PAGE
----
A panel of federal appeals judges in Manhattan repeatedly questioned a prosecutor Wednesday about former State Assembly Speaker Sheldon Silver’s latest corruption conviction, raising the specter of a possible second reversal at an unusually long, hour-plus oral argument.
The judges didn’t signal the outcome, but they indicated they had concerns about whether jury instructions and the evidence sufficiently linked Silver’s receipt of legal referrals from a doctor and two real estate companies with a promise to take specific official actions in return.
One member of the Second U.S. Circuit Court of Appeals panel, Judge Richard Wesley, compared the case with his own experience as a former assemblyman, when campaign contributors expect help and legislators usually intend to provide it when issues affecting a donor come up.
“Is that a crime?” Wesley asked prosecutor Dan Richenthal. “That’s the nature of politics. People don’t just give you money to be your friend.”
Silver, 75, was accused of taking bribes disguised as $4 million legal fees from a mesothelioma researcher who referred patients with asbestos cases to Silver's law firm in return for state research grants, and from developers who used a different law firm in return for help on legislation.
He was convicted in 2016, but the Second Circuit reversed that after the U.S. Supreme Court raised the standard of proof in federal bribery cases. He was convicted again last year and sentenced to 7 years in prison. But in September the sentence was delayed, pending his appeal.
The postponement runs out next week unless it is extended by the panel that heard Wednesday’s argument — Wesley and Judges Raymond Lohier and Richard Sullivan. Their decision on extending the stay could give an early signal about how they will rule in the case.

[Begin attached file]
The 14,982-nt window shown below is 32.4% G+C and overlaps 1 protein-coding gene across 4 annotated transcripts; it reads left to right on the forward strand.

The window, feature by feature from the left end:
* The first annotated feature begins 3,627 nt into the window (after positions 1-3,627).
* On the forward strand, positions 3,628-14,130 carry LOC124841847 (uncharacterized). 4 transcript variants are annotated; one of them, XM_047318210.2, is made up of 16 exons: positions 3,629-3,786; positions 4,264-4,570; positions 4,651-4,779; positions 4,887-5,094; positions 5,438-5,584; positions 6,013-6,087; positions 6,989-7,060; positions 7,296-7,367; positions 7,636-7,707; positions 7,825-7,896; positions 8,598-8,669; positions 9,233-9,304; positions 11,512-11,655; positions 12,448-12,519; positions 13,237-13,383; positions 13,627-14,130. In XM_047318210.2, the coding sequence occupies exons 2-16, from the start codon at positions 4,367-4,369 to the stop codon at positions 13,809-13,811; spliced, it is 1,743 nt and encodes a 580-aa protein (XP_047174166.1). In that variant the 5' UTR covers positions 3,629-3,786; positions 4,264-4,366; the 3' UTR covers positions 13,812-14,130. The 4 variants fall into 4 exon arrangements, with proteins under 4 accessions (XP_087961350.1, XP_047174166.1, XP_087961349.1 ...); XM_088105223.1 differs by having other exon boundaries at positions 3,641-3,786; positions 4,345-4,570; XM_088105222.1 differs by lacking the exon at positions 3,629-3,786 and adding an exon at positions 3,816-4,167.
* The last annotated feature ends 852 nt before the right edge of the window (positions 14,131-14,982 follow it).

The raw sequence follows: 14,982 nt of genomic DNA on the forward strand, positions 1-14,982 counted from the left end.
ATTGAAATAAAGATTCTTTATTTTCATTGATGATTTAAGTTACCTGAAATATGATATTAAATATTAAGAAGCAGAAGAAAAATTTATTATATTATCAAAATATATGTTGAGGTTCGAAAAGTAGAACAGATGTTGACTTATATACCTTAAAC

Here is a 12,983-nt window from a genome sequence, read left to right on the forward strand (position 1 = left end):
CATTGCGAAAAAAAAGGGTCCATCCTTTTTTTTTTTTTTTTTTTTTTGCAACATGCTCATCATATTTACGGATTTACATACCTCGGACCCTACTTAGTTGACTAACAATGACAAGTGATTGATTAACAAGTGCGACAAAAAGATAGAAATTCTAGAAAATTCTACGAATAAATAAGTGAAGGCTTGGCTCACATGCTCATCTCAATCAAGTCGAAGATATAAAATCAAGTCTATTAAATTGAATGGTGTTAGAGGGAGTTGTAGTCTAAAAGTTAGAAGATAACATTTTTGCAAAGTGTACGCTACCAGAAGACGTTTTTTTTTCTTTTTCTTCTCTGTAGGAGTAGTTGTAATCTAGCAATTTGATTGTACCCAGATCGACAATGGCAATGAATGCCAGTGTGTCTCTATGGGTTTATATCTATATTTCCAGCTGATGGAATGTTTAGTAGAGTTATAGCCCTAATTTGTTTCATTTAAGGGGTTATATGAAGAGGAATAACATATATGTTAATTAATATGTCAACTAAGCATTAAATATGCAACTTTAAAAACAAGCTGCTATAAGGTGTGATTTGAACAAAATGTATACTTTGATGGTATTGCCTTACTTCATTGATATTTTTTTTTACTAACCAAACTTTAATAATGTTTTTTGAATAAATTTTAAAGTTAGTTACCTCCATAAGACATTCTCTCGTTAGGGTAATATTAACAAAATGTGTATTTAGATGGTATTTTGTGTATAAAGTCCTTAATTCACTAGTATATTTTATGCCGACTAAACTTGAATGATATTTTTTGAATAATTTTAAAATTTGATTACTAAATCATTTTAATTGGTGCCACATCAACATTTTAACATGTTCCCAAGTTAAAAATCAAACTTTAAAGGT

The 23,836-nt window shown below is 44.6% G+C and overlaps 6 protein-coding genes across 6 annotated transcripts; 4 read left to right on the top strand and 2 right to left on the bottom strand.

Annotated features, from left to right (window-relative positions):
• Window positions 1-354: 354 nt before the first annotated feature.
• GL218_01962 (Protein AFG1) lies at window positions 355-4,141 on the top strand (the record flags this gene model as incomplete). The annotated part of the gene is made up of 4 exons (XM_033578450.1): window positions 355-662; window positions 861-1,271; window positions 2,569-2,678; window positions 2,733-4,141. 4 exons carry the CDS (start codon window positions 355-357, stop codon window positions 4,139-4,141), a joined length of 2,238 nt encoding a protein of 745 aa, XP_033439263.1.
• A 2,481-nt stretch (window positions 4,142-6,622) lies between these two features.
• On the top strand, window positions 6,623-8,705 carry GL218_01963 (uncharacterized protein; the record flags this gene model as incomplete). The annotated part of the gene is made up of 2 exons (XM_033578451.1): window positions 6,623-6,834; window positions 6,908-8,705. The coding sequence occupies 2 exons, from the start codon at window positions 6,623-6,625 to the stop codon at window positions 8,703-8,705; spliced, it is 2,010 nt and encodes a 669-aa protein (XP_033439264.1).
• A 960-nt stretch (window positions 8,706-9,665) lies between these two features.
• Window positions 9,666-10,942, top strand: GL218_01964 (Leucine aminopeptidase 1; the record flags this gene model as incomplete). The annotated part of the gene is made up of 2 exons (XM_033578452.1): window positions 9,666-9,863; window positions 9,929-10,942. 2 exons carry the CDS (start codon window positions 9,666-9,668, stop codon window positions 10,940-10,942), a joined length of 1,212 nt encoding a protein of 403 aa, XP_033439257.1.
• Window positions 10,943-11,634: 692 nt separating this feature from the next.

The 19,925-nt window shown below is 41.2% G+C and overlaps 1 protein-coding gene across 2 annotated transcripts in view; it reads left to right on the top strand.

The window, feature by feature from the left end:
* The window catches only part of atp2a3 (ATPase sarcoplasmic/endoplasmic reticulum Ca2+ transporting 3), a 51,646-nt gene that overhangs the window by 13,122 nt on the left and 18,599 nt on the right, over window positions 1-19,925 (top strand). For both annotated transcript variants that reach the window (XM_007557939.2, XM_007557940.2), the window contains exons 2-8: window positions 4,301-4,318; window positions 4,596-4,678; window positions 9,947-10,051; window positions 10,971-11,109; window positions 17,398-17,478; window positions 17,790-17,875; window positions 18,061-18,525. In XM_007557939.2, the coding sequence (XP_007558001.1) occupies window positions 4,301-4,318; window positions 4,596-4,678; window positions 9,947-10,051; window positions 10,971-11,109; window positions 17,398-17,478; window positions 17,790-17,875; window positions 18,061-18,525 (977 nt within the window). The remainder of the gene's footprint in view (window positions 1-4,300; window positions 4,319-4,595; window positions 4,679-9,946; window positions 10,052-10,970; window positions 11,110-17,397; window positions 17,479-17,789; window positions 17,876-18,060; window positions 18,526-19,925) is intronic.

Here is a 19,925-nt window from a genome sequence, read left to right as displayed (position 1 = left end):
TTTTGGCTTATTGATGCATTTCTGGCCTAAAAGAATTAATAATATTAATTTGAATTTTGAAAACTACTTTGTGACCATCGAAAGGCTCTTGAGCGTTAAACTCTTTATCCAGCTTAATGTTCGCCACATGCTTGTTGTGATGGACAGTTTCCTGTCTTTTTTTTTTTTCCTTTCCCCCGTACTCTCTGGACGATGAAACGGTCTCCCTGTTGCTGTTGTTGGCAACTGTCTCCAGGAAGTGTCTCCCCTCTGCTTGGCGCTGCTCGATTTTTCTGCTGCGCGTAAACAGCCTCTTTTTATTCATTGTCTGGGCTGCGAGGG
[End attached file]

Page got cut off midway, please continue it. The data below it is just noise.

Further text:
A key issue on appeal is U.S. District Judge Valerie Caproni’s jury instruction that they didn’t need to find Silver entered into an “agreement” to do particular acts in return for money, only that he generally understood he was expected to exercise influence in some way at some point.
The judges questioned whether that was a specific enough requirement. “It sounds like you’re saying it might be useful later, and we’ll work it out later,” Sullivan said to Richenthal. “That’s pretty squishy.”
Neither the asbestos researcher nor the developers testified about any explicit agreement with Silver. Meir Feder, the lawyer for the ex-speaker, said a “hope” that he would provide official help wasn’t enough.
“The judge focused on intent and did not require a promise or a commitment, as all the cases require,” he told the panel.
Prosecutors also face another hurdle: The research grants that Silver allegedly gave researcher Dr. Robert Taub in return for referrals ran out before the 2010 statute of limitations, so they have to argue that the alleged arrangement continued in later years through other favors.
But Richenthal appeared to allay some of the judges’ concerns by arguing Caproni gave proper instructions on a legal theory under which Silver could be on a “retainer” to perform unspecified acts, and he said Silver’s responsiveness to his benefactors and guilty reaction to an FBI probe proved the bribery schemes were real.
“We don’t have an explicit understanding in return for official action. . . . But we have statements and timing that are indicative of what’s happening,” he said.
The judges gave no indication of when they might rule.